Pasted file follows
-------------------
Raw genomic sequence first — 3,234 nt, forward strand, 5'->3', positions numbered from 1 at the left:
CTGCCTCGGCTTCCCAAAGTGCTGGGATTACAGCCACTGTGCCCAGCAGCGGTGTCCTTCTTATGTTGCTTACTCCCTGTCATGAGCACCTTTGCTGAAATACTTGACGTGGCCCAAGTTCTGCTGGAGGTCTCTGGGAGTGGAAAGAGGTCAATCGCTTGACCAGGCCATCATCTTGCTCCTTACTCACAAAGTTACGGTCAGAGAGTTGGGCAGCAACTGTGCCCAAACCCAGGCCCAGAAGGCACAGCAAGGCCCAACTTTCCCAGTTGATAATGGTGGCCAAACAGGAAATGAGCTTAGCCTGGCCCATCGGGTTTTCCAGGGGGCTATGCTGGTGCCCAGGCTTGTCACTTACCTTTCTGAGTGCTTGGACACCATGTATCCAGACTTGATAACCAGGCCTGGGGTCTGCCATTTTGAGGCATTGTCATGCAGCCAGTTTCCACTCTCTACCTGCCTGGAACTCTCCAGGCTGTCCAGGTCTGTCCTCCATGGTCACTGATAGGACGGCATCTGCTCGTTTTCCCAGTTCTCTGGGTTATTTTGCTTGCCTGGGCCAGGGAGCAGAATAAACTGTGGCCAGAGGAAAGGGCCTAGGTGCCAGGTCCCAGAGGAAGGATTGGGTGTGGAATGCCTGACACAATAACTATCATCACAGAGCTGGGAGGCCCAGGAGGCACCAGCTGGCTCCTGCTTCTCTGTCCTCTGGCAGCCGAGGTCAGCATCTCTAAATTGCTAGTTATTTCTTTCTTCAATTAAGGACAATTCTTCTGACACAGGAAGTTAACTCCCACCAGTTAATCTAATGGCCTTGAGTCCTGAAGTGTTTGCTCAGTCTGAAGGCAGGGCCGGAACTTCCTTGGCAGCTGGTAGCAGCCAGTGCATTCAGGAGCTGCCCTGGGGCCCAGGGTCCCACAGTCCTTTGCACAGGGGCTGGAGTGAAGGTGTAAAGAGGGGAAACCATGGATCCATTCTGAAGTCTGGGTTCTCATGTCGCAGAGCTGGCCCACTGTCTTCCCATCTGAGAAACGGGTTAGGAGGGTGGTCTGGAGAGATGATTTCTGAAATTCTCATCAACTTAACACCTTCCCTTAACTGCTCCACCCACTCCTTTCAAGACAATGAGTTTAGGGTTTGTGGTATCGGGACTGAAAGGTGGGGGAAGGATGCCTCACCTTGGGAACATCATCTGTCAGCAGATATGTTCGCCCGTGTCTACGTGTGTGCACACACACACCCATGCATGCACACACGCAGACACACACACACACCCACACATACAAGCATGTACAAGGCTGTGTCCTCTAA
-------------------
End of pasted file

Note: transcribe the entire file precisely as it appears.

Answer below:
Raw genomic sequence first — 3,234 nt, forward strand, 5'->3', positions numbered from 1 at the left:
CTGCCTCGGCTTCCCAAAGTGCTGGGATTACAGCCACTGTGCCCAGCAGCGGTGTCCTTCTTATGTTGCTTACTCCCTGTCATGAGCACCTTTGCTGAAATACTTGACGTGGCCCAAGTTCTGCTGGAGGTCTCTGGGAGTGGAAAGAGGTCAATCGCTTGACCAGGCCATCATCTTGCTCCTTACTCACAAAGTTACGGTCAGAGAGTTGGGCAGCAACTGTGCCCAAACCCAGGCCCAGAAGGCACAGCAAGGCCCAACTTTCCCAGTTGATAATGGTGGCCAAACAGGAAATGAGCTTAGCCTGGCCCATCGGGTTTTCCAGGGGGCTATGCTGGTGCCCAGGCTTGTCACTTACCTTTCTGAGTGCTTGGACACCATGTATCCAGACTTGATAACCAGGCCTGGGGTCTGCCATTTTGAGGCATTGTCATGCAGCCAGTTTCCACTCTCTACCTGCCTGGAACTCTCCAGGCTGTCCAGGTCTGTCCTCCATGGTCACTGATAGGACGGCATCTGCTCGTTTTCCCAGTTCTCTGGGTTATTTTGCTTGCCTGGGCCAGGGAGCAGAATAAACTGTGGCCAGAGGAAAGGGCCTAGGTGCCAGGTCCCAGAGGAAGGATTGGGTGTGGAATGCCTGACACAATAACTATCATCACAGAGCTGGGAGGCCCAGGAGGCACCAGCTGGCTCCTGCTTCTCTGTCCTCTGGCAGCCGAGGTCAGCATCTCTAAATTGCTAGTTATTTCTTTCTTCAATTAAGGACAATTCTTCTGACACAGGAAGTTAACTCCCACCAGTTAATCTAATGGCCTTGAGTCCTGAAGTGTTTGCTCAGTCTGAAGGCAGGGCCGGAACTTCCTTGGCAGCTGGTAGCAGCCAGTGCATTCAGGAGCTGCCCTGGGGCCCAGGGTCCCACAGTCCTTTGCACAGGGGCTGGAGTGAAGGTGTAAAGAGGGGAAACCATGGATCCATTCTGAAGTCTGGGTTCTCATGTCGCAGAGCTGGCCCACTGTCTTCCCATCTGAGAAACGGGTTAGGAGGGTGGTCTGGAGAGATGATTTCTGAAATTCTCATCAACTTAACACCTTCCCTTAACTGCTCCACCCACTCCTTTCAAGACAATGAGTTTAGGGTTTGTGGTATCGGGACTGAAAGGTGGGGGAAGGATGCCTCACCTTGGGAACATCATCTGTCAGCAGATATGTTCGCCCGTGTCTACGTGTGTGCACACACACACCCATGCATGCACACACGCAGACACACACACACACCCACACATACAAGCATGTACAAGGCTGTGTCCTCTAA